ggplot(aes(x=Value, y=Participant, fill=Participant)) +
  ggdist::stat_slabinterval(adjust=2, linewidth=0.5, size=0.5) +
  scale_fill_material_d() +
  theme_minimal() +
  facet_grid(Name~Parameter, scales="free")

Each participant’s “score” (for the baseline RT score, i.e., the intercept; and the effect of difficulty, i.e., the slope) is represented by a distribution. This distribution is wider when there is less trials, which can be interpreted as more uncertainty about the exact estimate. Some datasets have a low interindividual variability for some parameters (e.g., dataset 2 has not much interindividual variability in the effect of difficulty).

We can now compute, for each participant, the “mean” of its effects (for the intercept and the slope), as well as its own effect SD (intra-individual variability).

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scores <- rbind(re1, re2, re3, re4) |>
    Mean = mean(Value),
    SD = sd(Value),
    .by = c("Name", "Parameter", "Participant")
Name Parameter Participant Mean SD
1. Intercept and Effect Intercept S1 0.37 0.20
1. Intercept and Effect Intercept S10 -1.05 0.20
1. Intercept and Effect Intercept S11 0.88 0.19
1. Intercept and Effect Intercept S12 -0.30 0.18
1. Intercept and Effect Intercept S13 0.16 0.19
1. Intercept and Effect Intercept S14 0.57 0.19

Finally, we can compute the Signal-to-Noise Ratio for each parameter for each dataset, which is the ratio of the interindividual variability (the SD of the individual mean scores) over the average intraindividual variability (the average of the individual SDs).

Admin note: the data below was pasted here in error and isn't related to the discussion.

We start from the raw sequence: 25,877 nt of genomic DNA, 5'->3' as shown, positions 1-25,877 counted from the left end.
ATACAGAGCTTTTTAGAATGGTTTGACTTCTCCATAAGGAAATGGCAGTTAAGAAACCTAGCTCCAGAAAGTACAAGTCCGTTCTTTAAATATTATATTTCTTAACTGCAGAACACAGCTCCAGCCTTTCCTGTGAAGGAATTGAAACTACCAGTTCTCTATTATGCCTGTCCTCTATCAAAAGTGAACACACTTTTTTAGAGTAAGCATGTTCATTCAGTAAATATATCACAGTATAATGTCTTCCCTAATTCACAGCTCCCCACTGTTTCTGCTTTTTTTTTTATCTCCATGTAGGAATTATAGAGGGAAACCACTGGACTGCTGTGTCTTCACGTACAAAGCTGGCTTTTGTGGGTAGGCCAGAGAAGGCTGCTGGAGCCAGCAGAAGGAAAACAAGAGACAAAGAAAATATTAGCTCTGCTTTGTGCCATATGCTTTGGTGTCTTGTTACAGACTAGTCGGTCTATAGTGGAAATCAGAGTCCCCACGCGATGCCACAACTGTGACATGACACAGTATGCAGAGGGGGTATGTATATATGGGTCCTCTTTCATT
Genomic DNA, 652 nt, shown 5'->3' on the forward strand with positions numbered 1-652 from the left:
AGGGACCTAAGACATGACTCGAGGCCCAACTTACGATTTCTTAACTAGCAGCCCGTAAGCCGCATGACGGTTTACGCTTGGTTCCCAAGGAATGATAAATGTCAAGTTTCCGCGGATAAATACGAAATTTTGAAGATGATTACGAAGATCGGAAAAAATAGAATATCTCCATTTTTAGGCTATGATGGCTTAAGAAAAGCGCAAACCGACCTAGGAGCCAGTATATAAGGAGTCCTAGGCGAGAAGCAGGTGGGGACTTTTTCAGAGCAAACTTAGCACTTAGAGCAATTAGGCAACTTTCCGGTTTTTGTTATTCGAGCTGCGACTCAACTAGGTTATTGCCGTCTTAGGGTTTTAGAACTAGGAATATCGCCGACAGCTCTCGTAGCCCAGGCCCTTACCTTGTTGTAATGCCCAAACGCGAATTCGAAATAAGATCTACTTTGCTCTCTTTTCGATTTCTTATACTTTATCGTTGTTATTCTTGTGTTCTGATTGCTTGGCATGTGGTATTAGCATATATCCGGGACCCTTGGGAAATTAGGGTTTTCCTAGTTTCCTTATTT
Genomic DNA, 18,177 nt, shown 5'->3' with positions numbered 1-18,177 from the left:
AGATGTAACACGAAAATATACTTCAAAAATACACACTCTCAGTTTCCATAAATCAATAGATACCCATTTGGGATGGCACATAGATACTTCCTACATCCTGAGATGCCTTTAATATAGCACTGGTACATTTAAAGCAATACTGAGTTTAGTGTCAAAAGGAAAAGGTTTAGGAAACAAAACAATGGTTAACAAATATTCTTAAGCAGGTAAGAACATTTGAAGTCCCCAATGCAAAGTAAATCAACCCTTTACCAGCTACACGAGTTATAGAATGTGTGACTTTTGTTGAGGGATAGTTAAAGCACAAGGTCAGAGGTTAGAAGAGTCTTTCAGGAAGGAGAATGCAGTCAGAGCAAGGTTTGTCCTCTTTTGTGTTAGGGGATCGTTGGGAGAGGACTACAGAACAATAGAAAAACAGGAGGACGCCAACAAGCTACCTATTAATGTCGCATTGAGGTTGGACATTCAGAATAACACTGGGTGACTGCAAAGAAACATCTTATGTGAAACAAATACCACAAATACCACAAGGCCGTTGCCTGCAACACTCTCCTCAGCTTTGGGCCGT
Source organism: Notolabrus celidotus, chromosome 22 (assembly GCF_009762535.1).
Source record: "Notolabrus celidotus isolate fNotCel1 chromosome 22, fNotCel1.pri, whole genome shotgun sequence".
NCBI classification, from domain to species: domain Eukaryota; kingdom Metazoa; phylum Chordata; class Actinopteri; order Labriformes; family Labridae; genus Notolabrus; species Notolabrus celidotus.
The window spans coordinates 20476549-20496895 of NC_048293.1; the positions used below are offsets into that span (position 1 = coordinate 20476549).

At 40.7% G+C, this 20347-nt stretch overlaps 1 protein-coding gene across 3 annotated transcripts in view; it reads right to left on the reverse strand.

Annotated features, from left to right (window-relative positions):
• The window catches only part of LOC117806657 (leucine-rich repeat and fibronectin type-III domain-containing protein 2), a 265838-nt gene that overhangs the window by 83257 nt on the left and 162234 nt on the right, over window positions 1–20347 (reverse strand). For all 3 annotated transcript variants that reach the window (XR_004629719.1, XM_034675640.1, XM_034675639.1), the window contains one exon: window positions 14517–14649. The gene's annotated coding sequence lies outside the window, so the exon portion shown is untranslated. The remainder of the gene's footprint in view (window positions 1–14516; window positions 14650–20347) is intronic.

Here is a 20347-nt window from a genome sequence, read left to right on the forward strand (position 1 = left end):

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          SNR = sd(Mean) / mean(SD),
          .by=c("Name", "Parameter"))
Name Parameter SNR
1. Intercept and Effect Intercept 2.87
1. Intercept and Effect Difficulty 3.00
2. Intercept Only Intercept 2.57
2. Intercept Only Difficulty 0.55
3. Effect Only Intercept 0.88
3. Effect Only Difficulty 2.59
4. More trials Intercept 8.88
4. More trials Difficulty 7.97

As predicted, the “reliability” of the paradigm to measure the interindividual effect of difficulty on RT is low in dataset 2 (where only the baseline RT varies), moderate in dataset 1 and 3, and high in dataset 4 where there are more trials.

Dominique Makowski
Dominique Makowski
Lecturer in Psychology

Trained as neuropsychologist and CBT psychotherapist, I am currently working as a lecturer at the University of Sussex, on the neuroscience of reality perception.